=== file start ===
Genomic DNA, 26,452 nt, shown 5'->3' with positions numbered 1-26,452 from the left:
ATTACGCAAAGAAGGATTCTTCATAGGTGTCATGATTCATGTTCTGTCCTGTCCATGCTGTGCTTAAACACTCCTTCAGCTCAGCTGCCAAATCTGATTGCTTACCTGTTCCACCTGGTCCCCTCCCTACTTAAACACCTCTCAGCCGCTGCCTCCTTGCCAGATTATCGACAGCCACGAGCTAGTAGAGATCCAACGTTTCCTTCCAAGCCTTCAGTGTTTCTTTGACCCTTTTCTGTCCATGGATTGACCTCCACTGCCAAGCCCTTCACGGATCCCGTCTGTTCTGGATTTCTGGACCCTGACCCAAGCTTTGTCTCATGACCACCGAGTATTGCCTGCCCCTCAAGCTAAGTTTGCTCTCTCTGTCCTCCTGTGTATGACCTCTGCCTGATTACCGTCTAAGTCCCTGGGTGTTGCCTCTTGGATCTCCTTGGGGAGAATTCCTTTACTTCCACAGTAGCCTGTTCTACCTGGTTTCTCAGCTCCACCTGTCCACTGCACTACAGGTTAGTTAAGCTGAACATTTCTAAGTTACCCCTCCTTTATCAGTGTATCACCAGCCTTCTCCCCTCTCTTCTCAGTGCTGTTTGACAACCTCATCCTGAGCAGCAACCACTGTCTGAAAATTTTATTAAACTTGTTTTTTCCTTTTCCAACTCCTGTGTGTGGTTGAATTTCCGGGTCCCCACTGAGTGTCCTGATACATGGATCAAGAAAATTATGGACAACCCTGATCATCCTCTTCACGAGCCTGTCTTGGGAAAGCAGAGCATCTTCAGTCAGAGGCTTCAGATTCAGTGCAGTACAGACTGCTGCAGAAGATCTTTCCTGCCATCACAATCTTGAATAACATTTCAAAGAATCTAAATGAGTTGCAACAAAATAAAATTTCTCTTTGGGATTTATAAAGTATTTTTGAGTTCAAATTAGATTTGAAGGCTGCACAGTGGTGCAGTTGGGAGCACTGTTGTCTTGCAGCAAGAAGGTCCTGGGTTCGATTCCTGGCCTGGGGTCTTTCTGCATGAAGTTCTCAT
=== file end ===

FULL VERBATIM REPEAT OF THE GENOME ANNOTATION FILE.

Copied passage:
Genomic DNA, 26,452 nt, shown 5'->3' with positions numbered 1-26,452 from the left:
ATTACGCAAAGAAGGATTCTTCATAGGTGTCATGATTCATGTTCTGTCCTGTCCATGCTGTGCTTAAACACTCCTTCAGCTCAGCTGCCAAATCTGATTGCTTACCTGTTCCACCTGGTCCCCTCCCTACTTAAACACCTCTCAGCCGCTGCCTCCTTGCCAGATTATCGACAGCCACGAGCTAGTAGAGATCCAACGTTTCCTTCCAAGCCTTCAGTGTTTCTTTGACCCTTTTCTGTCCATGGATTGACCTCCACTGCCAAGCCCTTCACGGATCCCGTCTGTTCTGGATTTCTGGACCCTGACCCAAGCTTTGTCTCATGACCACCGAGTATTGCCTGCCCCTCAAGCTAAGTTTGCTCTCTCTGTCCTCCTGTGTATGACCTCTGCCTGATTACCGTCTAAGTCCCTGGGTGTTGCCTCTTGGATCTCCTTGGGGAGAATTCCTTTACTTCCACAGTAGCCTGTTCTACCTGGTTTCTCAGCTCCACCTGTCCACTGCACTACAGGTTAGTTAAGCTGAACATTTCTAAGTTACCCCTCCTTTATCAGTGTATCACCAGCCTTCTCCCCTCTCTTCTCAGTGCTGTTTGACAACCTCATCCTGAGCAGCAACCACTGTCTGAAAATTTTATTAAACTTGTTTTTTCCTTTTCCAACTCCTGTGTGTGGTTGAATTTCCGGGTCCCCACTGAGTGTCCTGATACATGGATCAAGAAAATTATGGACAACCCTGATCATCCTCTTCACGAGCCTGTCTTGGGAAAGCAGAGCATCTTCAGTCAGAGGCTTCAGATTCAGTGCAGTACAGACTGCTGCAGAAGATCTTTCCTGCCATCACAATCTTGAATAACATTTCAAAGAATCTAAATGAGTTGCAACAAAATAAAATTTCTCTTTGGGATTTATAAAGTATTTTTGAGTTCAAATTAGATTTGAAGGCTGCACAGTGGTGCAGTTGGGAGCACTGTTGTCTTGCAGCAAGAAGGTCCTGGGTTCGATTCCTGGCCTGGGGTCTTTCTGCATGAAGTTCTCAT